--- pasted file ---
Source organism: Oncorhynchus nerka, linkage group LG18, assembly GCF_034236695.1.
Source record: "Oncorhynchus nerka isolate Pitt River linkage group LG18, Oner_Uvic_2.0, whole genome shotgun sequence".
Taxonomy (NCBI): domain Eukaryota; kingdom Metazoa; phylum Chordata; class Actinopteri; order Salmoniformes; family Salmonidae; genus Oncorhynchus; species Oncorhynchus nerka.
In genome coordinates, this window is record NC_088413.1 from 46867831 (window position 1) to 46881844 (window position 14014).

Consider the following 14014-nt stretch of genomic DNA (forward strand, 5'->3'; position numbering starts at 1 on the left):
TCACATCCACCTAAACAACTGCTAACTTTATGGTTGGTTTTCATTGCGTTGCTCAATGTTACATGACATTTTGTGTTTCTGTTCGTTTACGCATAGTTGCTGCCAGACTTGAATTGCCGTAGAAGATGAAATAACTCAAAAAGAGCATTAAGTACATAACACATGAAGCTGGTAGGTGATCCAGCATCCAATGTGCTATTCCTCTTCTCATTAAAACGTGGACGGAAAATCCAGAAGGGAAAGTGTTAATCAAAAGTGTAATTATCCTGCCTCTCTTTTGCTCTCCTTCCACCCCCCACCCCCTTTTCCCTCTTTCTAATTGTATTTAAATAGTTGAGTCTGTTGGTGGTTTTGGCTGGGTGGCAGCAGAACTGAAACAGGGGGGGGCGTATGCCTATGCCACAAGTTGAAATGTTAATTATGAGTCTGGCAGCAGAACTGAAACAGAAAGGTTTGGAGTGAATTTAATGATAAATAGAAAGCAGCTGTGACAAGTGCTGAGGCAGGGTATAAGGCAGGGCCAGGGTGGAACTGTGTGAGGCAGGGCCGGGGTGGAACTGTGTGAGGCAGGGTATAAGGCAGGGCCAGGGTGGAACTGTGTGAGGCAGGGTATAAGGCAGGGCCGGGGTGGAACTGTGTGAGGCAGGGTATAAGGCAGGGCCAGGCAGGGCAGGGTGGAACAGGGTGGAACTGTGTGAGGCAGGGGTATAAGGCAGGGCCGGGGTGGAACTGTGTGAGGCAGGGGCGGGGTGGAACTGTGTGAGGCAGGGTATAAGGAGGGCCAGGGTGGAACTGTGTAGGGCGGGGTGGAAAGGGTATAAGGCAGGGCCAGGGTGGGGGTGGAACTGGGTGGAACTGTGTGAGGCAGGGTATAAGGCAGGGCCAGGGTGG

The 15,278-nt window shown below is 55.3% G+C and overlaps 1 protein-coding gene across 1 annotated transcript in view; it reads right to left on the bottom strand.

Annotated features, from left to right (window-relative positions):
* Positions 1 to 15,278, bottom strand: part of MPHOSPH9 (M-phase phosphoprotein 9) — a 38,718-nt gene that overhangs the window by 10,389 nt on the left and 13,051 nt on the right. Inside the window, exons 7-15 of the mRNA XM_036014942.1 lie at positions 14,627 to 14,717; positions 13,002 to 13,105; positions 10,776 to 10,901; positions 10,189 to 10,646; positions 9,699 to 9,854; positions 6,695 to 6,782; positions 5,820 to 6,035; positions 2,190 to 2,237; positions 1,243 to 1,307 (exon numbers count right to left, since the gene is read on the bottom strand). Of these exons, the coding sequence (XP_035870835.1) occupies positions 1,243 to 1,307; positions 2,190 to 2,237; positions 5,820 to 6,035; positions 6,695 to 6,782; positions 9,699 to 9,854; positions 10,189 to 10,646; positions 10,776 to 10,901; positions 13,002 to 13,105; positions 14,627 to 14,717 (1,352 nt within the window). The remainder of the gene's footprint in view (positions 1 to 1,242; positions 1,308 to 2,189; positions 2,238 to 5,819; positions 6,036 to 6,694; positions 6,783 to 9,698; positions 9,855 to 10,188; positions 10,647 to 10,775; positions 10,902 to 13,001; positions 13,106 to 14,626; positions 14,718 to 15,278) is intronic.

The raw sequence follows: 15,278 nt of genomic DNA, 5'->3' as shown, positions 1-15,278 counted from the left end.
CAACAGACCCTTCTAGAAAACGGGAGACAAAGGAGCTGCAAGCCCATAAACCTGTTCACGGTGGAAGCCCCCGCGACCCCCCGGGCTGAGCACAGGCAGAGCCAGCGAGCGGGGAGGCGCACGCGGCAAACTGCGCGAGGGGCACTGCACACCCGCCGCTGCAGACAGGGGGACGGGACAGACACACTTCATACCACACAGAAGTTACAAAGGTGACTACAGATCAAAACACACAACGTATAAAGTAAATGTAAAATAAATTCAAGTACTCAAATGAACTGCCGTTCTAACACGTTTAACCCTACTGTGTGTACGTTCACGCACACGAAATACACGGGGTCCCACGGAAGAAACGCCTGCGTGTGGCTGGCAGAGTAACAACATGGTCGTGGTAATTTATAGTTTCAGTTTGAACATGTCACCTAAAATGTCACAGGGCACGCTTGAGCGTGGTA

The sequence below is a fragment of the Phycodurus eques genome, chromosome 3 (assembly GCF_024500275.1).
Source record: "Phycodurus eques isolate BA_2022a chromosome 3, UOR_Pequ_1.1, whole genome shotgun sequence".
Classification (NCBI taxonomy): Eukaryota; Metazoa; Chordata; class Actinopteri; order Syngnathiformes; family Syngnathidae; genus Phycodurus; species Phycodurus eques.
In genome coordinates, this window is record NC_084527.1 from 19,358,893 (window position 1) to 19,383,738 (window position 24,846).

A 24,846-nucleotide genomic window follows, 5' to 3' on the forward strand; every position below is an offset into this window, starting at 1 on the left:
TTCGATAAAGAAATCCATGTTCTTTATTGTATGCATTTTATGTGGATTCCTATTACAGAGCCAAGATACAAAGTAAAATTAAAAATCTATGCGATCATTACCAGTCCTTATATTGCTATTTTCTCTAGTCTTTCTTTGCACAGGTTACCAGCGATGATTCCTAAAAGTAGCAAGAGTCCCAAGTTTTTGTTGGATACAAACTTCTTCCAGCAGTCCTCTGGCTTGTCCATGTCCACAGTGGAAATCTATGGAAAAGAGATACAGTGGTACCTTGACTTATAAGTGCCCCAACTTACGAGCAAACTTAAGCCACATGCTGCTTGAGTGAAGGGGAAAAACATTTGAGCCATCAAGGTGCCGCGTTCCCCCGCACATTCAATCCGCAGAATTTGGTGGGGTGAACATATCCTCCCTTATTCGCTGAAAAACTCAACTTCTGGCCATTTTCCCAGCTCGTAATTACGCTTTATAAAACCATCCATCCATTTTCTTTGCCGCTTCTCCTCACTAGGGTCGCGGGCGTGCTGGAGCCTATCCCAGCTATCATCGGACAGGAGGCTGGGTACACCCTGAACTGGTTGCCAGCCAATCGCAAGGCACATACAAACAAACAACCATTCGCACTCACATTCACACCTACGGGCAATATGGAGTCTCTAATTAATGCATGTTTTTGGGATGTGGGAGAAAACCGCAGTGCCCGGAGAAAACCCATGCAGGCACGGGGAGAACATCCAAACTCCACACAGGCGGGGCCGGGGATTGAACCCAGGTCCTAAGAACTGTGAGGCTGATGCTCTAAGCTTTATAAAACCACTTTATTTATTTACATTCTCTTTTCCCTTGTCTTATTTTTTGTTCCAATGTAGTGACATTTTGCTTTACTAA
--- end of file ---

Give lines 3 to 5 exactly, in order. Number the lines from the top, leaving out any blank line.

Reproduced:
Taxonomy (NCBI): domain Eukaryota; kingdom Metazoa; phylum Chordata; class Actinopteri; order Salmoniformes; family Salmonidae; genus Oncorhynchus; species Oncorhynchus nerka.
In genome coordinates, this window is record NC_088413.1 from 46867831 (window position 1) to 46881844 (window position 14014).

Consider the following 14014-nt stretch of genomic DNA (forward strand, 5'->3'; position numbering starts at 1 on the left):